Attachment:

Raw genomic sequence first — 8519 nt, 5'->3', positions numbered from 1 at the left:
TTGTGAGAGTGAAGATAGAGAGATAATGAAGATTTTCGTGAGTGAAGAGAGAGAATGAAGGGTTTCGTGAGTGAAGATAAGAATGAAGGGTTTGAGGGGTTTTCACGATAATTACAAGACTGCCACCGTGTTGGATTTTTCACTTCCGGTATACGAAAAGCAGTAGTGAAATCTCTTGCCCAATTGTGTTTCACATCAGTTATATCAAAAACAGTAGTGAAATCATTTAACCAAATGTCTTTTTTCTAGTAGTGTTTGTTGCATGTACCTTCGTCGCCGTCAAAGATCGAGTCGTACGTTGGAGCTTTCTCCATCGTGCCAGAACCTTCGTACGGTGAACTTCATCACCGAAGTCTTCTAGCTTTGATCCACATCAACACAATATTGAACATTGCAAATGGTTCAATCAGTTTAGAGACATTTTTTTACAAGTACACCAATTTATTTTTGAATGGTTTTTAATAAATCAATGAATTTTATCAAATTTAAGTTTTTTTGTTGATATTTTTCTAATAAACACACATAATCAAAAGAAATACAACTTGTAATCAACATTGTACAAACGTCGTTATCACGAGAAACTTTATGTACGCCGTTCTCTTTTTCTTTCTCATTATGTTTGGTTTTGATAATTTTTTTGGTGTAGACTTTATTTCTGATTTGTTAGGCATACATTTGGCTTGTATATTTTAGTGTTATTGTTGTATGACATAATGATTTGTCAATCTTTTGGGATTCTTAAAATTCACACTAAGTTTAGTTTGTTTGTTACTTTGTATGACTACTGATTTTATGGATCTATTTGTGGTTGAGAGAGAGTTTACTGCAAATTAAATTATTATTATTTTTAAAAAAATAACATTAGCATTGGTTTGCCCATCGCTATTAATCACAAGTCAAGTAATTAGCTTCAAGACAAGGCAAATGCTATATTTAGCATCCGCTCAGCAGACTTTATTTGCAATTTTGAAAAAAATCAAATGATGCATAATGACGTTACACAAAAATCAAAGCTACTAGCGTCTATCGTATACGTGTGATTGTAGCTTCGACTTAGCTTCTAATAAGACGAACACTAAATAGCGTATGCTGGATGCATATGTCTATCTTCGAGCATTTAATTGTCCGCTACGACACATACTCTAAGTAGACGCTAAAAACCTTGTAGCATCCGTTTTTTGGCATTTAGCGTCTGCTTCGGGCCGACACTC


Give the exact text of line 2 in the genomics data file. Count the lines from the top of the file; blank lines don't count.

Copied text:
TTGTGAGAGTGAAGATAGAGAGATAATGAAGATTTTCGTGAGTGAAGAGAGAGAATGAAGGGTTTCGTGAGTGAAGATAAGAATGAAGGGTTTGAGGGGTTTTCACGATAATTACAAGACTGCCACCGTGTTGGATTTTTCACTTCCGGTATACGAAAAGCAGTAGTGAAATCTCTTGCCCAATTGTGTTTCACATCAGTTATATCAAAAACAGTAGTGAAATCATTTAACCAAATGTCTTTTTTCTAGTAGTGTTTGTTGCATGTACCTTCGTCGCCGTCAAAGATCGAGTCGTACGTTGGAGCTTTCTCCATCGTGCCAGAACCTTCGTACGGTGAACTTCATCACCGAAGTCTTCTAGCTTTGATCCACATCAACACAATATTGAACATTGCAAATGGTTCAATCAGTTTAGAGACATTTTTTTACAAGTACACCAATTTATTTTTGAATGGTTTTTAATAAATCAATGAATTTTATCAAATTTAAGTTTTTTTGTTGATATTTTTCTAATAAACACACATAATCAAAAGAAATACAACTTGTAATCAACATTGTACAAACGTCGTTATCACGAGAAACTTTATGTACGCCGTTCTCTTTTTCTTTCTCATTATGTTTGGTTTTGATAATTTTTTTGGTGTAGACTTTATTTCTGATTTGTTAGGCATACATTTGGCTTGTATATTTTAGTGTTATTGTTGTATGACATAATGATTTGTCAATCTTTTGGGATTCTTAAAATTCACACTAAGTTTAGTTTGTTTGTTACTTTGTATGACTACTGATTTTATGGATCTATTTGTGGTTGAGAGAGAGTTTACTGCAAATTAAATTATTATTATTTTTAAAAAAATAACATTAGCATTGGTTTGCCCATCGCTATTAATCACAAGTCAAGTAATTAGCTTCAAGACAAGGCAAATGCTATATTTAGCATCCGCTCAGCAGACTTTATTTGCAATTTTGAAAAAAATCAAATGATGCATAATGACGTTACACAAAAATCAAAGCTACTAGCGTCTATCGTATACGTGTGATTGTAGCTTCGACTTAGCTTCTAATAAGACGAACACTAAATAGCGTATGCTGGATGCATATGTCTATCTTCGAGCATTTAATTGTCCGCTACGACACATACTCTAAGTAGACGCTAAAAACCTTGTAGCATCCGTTTTTTGGCATTTAGCGTCTGCTTCGGGCCGACACTC